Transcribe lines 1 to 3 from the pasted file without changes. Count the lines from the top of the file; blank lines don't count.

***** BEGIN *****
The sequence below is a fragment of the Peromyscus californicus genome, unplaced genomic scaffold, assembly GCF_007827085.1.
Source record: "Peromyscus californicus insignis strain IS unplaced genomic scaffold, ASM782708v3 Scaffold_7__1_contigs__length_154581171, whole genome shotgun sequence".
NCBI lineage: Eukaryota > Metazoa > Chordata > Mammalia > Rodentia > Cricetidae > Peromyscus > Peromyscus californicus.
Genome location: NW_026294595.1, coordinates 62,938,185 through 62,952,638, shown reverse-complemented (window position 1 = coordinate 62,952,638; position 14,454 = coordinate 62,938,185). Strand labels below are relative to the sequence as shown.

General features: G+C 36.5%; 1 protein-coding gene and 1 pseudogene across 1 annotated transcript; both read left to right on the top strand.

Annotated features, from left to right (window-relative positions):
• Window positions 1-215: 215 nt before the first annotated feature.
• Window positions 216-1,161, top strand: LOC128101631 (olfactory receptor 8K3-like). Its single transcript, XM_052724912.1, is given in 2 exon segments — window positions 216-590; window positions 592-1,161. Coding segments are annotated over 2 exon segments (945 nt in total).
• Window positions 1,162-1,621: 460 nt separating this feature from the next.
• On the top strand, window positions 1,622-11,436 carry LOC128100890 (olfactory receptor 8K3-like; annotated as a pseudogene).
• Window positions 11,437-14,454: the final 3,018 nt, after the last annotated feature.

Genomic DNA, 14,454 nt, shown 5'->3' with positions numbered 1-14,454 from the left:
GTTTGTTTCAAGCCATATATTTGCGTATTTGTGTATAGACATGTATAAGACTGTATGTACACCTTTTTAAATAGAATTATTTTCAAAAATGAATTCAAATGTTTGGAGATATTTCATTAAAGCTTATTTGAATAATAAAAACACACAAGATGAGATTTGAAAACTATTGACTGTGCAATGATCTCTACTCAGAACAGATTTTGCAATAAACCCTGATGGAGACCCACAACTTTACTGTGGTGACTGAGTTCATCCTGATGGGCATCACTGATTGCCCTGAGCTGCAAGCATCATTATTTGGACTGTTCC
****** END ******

The sequence below is a fragment of the Peromyscus californicus genome, unplaced genomic scaffold, assembly GCF_007827085.1.
Source record: "Peromyscus californicus insignis strain IS unplaced genomic scaffold, ASM782708v3 Scaffold_7__1_contigs__length_154581171, whole genome shotgun sequence".
NCBI lineage: Eukaryota > Metazoa > Chordata > Mammalia > Rodentia > Cricetidae > Peromyscus > Peromyscus californicus.